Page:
Philosophy asks fundamental questions about ourselves and the world: "Is the mind distinct from the body?" "Are values objective or just projections of our feelings?" "Is there a God?" "Can I know that there is a world outside my mind?" These are the sorts of questions that philosophers pursue. As an academic discipline, philosophy is commonly subdivided into areas such as ethics and political philosophy, aesthetics, epistemology (the theory of knowledge), metaphysics (the theory of reality or being), logic and the philosophy of logic, philosophy of language, philosophy of mind, philosophy of science, philosophy of religion, and the history of philosophy. Much of what was once considered a part of philosophy is now studied in several disciplines of the natural and social sciences. Indeed the history of philosophy is in many ways the history of Western thought.
In view of their wide range of skills, philosophy graduates pursue careers in business, law, the arts, and politics. Studies have found that philosophy majors achieve the best overall performance of all undergraduates in admission tests for graduate programs in law, medicine, business, journalism, government, and the arts. Students majoring in philosophy often rank in the top three of all those taking the LSAT, GRE, and GMAT tests. In the GRE verbal tests they regularly rank first, and in the GRE quantitative tests they regularly rank highest of all humanities and social science disciplines. Philosophy majors do well on these tests because their discipline involves formal reasoning about abstract concepts; they also excel on tests of communication skills because it requires clarity and accuracy in writing and interpretation. The combination of abstract reasoning and direct expression gives philosophy majors a comprehensive package of intellectual abilities.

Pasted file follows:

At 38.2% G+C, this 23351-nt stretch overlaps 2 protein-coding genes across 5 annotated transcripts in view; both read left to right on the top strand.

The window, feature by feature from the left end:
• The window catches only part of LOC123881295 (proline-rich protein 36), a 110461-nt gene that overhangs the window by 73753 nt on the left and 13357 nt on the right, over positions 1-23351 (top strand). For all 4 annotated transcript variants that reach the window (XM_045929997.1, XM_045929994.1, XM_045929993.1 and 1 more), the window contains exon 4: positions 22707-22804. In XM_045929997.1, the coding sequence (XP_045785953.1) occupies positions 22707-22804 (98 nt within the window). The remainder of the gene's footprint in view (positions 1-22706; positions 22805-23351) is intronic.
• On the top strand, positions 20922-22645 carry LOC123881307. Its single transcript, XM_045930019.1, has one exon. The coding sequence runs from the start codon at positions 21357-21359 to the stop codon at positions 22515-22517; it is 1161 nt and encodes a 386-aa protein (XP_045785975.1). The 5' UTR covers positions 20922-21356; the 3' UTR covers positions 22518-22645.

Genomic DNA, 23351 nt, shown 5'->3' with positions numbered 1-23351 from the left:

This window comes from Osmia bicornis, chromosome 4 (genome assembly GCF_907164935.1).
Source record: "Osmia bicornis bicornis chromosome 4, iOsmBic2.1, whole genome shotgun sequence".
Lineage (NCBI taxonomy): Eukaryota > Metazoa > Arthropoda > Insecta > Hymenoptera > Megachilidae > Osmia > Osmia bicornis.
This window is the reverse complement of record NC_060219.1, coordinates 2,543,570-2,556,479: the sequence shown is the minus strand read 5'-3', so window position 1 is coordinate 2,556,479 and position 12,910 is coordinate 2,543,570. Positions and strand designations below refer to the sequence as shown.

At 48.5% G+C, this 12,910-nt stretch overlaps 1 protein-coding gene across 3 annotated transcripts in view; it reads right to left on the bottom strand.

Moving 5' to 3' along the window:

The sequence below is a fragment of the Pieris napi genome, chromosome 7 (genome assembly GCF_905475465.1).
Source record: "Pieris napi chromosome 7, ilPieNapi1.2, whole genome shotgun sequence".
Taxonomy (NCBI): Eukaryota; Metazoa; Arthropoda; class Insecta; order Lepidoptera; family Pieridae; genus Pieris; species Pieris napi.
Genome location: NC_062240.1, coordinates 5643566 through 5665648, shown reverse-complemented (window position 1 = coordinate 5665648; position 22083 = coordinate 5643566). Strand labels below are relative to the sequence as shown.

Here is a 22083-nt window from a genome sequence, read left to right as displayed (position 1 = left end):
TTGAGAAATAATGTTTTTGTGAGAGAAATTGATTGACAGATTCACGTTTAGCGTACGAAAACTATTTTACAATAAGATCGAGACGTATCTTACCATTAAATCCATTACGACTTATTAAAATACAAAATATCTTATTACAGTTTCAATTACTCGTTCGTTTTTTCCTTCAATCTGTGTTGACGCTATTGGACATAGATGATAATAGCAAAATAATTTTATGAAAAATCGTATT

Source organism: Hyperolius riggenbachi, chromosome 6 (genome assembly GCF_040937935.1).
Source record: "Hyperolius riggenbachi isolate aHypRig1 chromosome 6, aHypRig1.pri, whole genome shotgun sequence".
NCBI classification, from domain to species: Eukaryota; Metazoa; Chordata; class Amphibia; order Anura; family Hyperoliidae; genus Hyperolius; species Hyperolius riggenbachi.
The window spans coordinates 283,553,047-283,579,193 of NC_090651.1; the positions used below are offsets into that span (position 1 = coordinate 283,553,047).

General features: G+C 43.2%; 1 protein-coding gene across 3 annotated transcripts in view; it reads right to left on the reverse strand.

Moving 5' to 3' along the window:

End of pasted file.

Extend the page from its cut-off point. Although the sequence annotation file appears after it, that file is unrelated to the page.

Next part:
Philosophy majors complete the majority of their philosophy courses at the upper level (400 and 500 courses) where they can expect to learn the skills of a professional philosopher in discussion-style classes that focus on central issues or key philosophical figures. While there are no fixed breadth requirements at this level, and students may choose philosophy courses to suit their interests, they are encouraged to take a mix of courses from the various areas of philosophy and from both historical and contemporary areas. Students also take, usually in their second year, an intense writing and reading course designed to prepare them for the upper level classes. Beyond the major field, students will complement their philosophy program with courses in other disciplines.
Calgary offers the following undergraduate degrees in Philosophy:
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If you need a prerequisite waived or want to be overloaded into a course, contact the Department Manager:
If you need help planning your program, selecting courses, or want to find out about majoring in Philosophy, contact one of our Undergraduate Advisors:
Dr. Reid Buchanan
Undergraduate Studies Advisor
Dr. Megan Delehanty
Honours Program Advisor